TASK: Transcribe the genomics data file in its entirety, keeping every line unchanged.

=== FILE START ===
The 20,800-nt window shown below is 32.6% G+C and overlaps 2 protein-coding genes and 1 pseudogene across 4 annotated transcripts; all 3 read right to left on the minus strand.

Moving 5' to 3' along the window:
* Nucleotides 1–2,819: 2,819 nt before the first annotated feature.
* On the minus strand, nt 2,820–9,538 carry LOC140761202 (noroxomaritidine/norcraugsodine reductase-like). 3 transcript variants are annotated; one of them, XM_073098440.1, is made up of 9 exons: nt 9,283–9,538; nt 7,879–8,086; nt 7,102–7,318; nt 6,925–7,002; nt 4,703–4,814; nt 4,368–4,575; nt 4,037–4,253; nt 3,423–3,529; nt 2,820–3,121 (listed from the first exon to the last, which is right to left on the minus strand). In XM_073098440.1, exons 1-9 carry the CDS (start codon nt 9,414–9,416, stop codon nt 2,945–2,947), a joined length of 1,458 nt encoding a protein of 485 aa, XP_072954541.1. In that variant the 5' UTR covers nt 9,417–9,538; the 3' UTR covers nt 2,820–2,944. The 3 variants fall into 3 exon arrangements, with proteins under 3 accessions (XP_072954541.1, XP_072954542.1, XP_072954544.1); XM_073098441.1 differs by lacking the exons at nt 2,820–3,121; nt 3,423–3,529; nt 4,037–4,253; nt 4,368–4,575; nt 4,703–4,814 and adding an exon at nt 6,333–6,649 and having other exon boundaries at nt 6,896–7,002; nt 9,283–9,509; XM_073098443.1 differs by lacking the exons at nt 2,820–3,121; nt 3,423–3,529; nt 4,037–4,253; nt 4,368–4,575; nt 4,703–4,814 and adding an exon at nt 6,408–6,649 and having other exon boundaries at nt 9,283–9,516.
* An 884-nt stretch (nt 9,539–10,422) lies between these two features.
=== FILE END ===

The 20,800-nt window shown below is 32.6% G+C and overlaps 2 protein-coding genes and 1 pseudogene across 4 annotated transcripts; all 3 read right to left on the minus strand.

Moving 5' to 3' along the window:
* Nucleotides 1–2,819: 2,819 nt before the first annotated feature.
* On the minus strand, nt 2,820–9,538 carry LOC140761202 (noroxomaritidine/norcraugsodine reductase-like). 3 transcript variants are annotated; one of them, XM_073098440.1, is made up of 9 exons: nt 9,283–9,538; nt 7,879–8,086; nt 7,102–7,318; nt 6,925–7,002; nt 4,703–4,814; nt 4,368–4,575; nt 4,037–4,253; nt 3,423–3,529; nt 2,820–3,121 (listed from the first exon to the last, which is right to left on the minus strand). In XM_073098440.1, exons 1-9 carry the CDS (start codon nt 9,414–9,416, stop codon nt 2,945–2,947), a joined length of 1,458 nt encoding a protein of 485 aa, XP_072954541.1. In that variant the 5' UTR covers nt 9,417–9,538; the 3' UTR covers nt 2,820–2,944. The 3 variants fall into 3 exon arrangements, with proteins under 3 accessions (XP_072954541.1, XP_072954542.1, XP_072954544.1); XM_073098441.1 differs by lacking the exons at nt 2,820–3,121; nt 3,423–3,529; nt 4,037–4,253; nt 4,368–4,575; nt 4,703–4,814 and adding an exon at nt 6,333–6,649 and having other exon boundaries at nt 6,896–7,002; nt 9,283–9,509; XM_073098443.1 differs by lacking the exons at nt 2,820–3,121; nt 3,423–3,529; nt 4,037–4,253; nt 4,368–4,575; nt 4,703–4,814 and adding an exon at nt 6,408–6,649 and having other exon boundaries at nt 9,283–9,516.
* An 884-nt stretch (nt 9,539–10,422) lies between these two features.